We also looked into many historical figures in Roman history and tried to bring them to life in a way that both worked for our game while still reflecting some of their key traits. We don’t want to divulge too much now, but some of you probably already picked up on some of this from our first trailer, where you’re debating philosophy with Cato, otherwise known as Cato of Utica, a famous orator known for his integrity and strength of character. We’ve done our best to weave historical figures into our narrative in a way that enhances the story and brings a level of reality to the game. We want you to feel like you're in a living, breathing alternative version of Roman history, one where your choices shape how Rome’s future is forged. 

    So, to quickly recap, we have 4 primary vision statements we’ve talked about so far:

    • Immersive, story-rich RPG with player-drive choices and fully voiced dialog
    • Exciting turn-based combat with a wide range of tactical options driven by loot and character growth
    • Multiple meta-game systems focused around building and leading your legions in conquest of foreign lands
    • Historically inspired framework to create a believable, fun world

    These vision statements are guideposts for us, goals we keep in mind while navigating the complexity of making a game of this size and magnitude. Each one is critically important, informing our decisions and helping us keep our eye on the game we’re trying to make.

    There is so much more we’ll be talking about in the weeks to come. In future DevDiaries we’ll dive into the details of every aspect of the game as we lead up to launch.


    We’ll also be actively engaging with you throughout that journey! This coming Wednesday May 12th at 1:00 PM Eastern / 5:00 PM GMT, we’ll be hosting our very first DevStream on the THQ Nordic Channel: http://twitch.tv/thqnordic, where you’ll be able to hear from our Senior Producer Brad Logston and Creative Director Jonas Wæver. They’ll be talking about our vision and answering your questions. We’ll also be taking questions directly from this DevDiary and answering them on stream, so make sure to tune-in and watch!

    We hope you’ve enjoyed this first DevDiary, and stay tuned in a few weeks where we’ll delve into our core combat functionality, discussing the details of how it works with a tease into our class-based systems.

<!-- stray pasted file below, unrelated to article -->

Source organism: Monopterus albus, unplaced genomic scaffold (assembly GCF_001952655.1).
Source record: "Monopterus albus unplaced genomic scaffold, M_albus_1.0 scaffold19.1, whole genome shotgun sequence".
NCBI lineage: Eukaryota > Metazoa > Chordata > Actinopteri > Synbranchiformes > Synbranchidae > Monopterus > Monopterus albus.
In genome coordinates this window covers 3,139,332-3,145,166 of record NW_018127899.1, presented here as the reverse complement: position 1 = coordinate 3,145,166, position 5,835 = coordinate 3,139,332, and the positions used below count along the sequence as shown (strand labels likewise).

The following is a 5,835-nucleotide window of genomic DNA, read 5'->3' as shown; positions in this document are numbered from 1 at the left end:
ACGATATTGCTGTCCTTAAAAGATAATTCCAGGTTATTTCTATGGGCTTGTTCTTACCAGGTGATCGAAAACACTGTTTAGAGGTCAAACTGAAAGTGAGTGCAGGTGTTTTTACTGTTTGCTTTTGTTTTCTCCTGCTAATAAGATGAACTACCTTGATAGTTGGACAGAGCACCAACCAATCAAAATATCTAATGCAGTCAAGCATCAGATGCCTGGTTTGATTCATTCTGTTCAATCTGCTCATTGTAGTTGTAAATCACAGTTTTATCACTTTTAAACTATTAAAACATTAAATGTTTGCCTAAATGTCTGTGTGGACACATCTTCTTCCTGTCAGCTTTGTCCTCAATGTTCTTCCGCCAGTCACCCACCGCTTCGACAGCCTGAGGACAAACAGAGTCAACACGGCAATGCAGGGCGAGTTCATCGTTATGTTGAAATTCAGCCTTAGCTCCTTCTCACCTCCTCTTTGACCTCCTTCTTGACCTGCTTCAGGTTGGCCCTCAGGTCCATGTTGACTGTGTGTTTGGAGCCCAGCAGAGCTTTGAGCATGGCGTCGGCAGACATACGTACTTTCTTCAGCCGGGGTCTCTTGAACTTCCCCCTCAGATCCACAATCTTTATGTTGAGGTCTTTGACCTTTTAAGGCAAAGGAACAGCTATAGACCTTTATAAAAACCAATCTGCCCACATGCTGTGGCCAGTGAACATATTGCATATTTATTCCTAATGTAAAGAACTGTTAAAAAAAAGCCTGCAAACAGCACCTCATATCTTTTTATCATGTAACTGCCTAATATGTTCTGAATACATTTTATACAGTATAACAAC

Until next time, Vale…

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    Cool stuff! A few questions for the stream:

    1. Apparently this game is going to be "much bigger" than previous titles. Does that only refer to the geographic scope or also to the amount of content? Tricky question, I know, but what would an estimate for the overall playtime be?
    2. Any insight into the sources used to research the time period and the various regions in the game? Was there any particular effort to reflect social and cultural aspects of the time, not just visual elements? I was particularly impressed with how Viking handled the former.
    3. Speaking of Viking, fairly frequently in that game there were elements of what one might call "magical realism" or "ambiguous fantasy."  I was quite fond of these as they helped identify with the mindset of a less skeptical era. What is the rationale behind these moments, and is there anything similar in Rome?
    4. What made you choose the settings for the Expeditions series thus far, particularly now with Rome?
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    1. Most important question of all contemporary RPGs: can you keeees?

    2. I liked the Viking companions quite a bit, do they have a comparative level of focus in Rome?

    3. Since you're leading a legion is the focus squarely on military might or can you negotiate/backstab/ally with various parties as in Viking?

    4. I liked the versatility of the skills in Viking, between social, combat, support and passive skills you could make someone unique, interesting and well rounded (or an obscenely useful charicature) what do these systems look like in Rome?

    5. I liked having a home base to return to and see visual improvements if I invested sufficiently, is that a thing in Rome?

    6. How much of a difference does your sex make? Dialogue changes? The occassional different mission? Different opportunities/approaches?